“Packaging is a celebration,” Mr Prabuddha Dasgupta is reported to have said while addressing a seminar in Mumbai on 23 August 2017.
Speaking about the packaging of food, Mr Dasgupta said, “It is the last thing your bread gets into from the baker’s oven and it is the first thing that it comes out from, on your dining table. Between the two lies the story of packaging.”
Indeed, the ‘story of packaging,’ for most people outside the profession, is as simple as that. But for stalwarts like Mr Dasgupta who pioneered their services for the industry in the 80s and 90s and worked indefatigably to introduce new technology and innovation, the story has been long and twisted.
Starting out as a graduate from IIT, Bombay, Mr Dasgupta entered the packaging profession with a Diploma from the Institute of Packaging, UK. His early stints were as Head of Packaging in pharma companies such as Wockhardt and Ranbaxy Labs. When he left to join the raw material supply side of the industry at VFC, Vadodra, I was fortunate to be appointed in his place at Ranbaxy and somehow fulfill the big role he had created for his position. Needless to say, I was grateful to have the confident support of departmental colleagues who had already been painstakingly mentored by him.
Speaking of their early years together in Ranbaxy, Gagandeep (who later joined him in HUL) says, “I had the fortune of working with Mr. Dasgupta when I started my career in Packaging Development, way back in 1985 at Ranbaxy Labs, Delhi. Since I had no formal training in the subject, he was almost like a teacher and guide to me – to explain all the intricacies of the field. His passion for the domain was palpable and his face would light up every time we went to him for some clarification or for clearing a doubt. He would make sure that we understood the basics of whatever we were doing.”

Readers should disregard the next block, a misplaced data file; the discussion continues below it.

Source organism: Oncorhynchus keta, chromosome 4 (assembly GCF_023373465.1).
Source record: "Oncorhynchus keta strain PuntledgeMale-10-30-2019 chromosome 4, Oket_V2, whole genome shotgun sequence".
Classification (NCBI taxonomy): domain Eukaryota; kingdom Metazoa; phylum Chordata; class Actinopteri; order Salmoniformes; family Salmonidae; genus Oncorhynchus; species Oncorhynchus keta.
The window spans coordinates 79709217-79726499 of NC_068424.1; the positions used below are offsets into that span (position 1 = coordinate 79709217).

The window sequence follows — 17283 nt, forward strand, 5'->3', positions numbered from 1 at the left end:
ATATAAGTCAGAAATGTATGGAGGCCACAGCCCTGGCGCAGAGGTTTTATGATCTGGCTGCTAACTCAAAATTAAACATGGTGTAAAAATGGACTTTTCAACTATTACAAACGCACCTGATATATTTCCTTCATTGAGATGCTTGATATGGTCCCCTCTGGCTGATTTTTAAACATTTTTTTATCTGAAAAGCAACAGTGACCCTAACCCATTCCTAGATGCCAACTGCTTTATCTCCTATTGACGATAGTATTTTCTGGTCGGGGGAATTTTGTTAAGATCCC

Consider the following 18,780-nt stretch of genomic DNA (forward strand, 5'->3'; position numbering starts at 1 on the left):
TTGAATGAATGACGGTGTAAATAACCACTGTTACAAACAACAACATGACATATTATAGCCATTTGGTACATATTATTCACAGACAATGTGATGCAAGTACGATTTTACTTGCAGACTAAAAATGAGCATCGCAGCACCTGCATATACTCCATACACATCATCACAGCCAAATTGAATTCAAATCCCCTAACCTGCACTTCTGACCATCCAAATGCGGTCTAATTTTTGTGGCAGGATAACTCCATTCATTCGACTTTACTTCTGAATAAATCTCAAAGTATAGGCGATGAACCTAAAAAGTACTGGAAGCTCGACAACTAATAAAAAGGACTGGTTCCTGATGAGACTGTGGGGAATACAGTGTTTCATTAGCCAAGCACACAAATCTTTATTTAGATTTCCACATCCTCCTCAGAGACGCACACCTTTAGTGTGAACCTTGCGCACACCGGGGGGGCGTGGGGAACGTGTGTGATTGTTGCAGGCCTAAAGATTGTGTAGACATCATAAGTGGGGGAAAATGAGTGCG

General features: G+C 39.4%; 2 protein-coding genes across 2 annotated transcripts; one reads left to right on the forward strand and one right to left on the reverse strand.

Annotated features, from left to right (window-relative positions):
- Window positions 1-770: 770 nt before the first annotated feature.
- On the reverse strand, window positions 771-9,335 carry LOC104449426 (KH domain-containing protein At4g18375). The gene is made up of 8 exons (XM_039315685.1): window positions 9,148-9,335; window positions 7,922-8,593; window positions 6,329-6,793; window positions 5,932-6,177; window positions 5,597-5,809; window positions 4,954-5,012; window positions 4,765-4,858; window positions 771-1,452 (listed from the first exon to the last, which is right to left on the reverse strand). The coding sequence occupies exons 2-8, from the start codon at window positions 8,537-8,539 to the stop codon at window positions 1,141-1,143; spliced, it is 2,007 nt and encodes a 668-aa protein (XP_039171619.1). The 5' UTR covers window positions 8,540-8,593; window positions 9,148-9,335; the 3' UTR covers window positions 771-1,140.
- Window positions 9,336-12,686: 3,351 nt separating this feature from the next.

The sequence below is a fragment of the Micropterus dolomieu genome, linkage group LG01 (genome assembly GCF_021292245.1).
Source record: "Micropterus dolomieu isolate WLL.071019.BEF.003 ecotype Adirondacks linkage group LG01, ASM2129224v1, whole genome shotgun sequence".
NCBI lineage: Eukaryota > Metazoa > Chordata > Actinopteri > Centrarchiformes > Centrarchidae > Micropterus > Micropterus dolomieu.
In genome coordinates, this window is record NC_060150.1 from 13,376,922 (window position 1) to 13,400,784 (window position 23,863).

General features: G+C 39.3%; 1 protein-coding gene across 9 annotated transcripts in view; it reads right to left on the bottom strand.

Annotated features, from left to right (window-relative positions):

Sandeep Goyal (now heading Sanex Packaging Connections) also speaks fondly of how Mr Dasgupta nurtured his growth in packaging as an intern and later by appointing him at Ranbaxy. He also speaks of Mr Dasgupta’s genial nature and generosity with his time to share and explain the intricacies of packaging materials and technology. He recalls how Mr Dasgupta was freely willing to give his time to anyone who asked and it often resulted in more than one person turning up to meet him at the appointed ‘9:00 a.m.’ time he had given! He also recalls how Mr Dasgupta instilled in him an abiding curiosity for knowledge way beyond packaging and allowed him the opportunity to learn computers when they were still a rarity.
As Mother Teresa said, “In this life we cannot do great things. We can only do small things with great love.” This statement seems to hold particularly true for the life Mr Dasgupta led. Almost everyone he worked or interacted with has spoken of his passion to learn things from the basic principles and to do every job with commitment and love. Everyone remembers his welcoming smile and on occasions his jovial laughter which had the power to diffuse the tension in critical office meetings.
As Manjeet Sahu of Kellogs, who was his colleague at HUL, has said, “Anyone who worked with him will miss his ready smile. His vast storehouse of knowledge made him a ‘go-to’ person for many and he always had something to give.” In the same way Gagandeep says, “Later (after leaving Ranbaxy) during my career at Hindustan Unilever, I worked closely with him as a colleague. He was extremely proud that I had grown as a professional in my own right and had been able to achieve what I could based on the foundations and training that he had imparted. For me he always remained a mentor and guide – A ‘go-to’ person whenever one needed help.”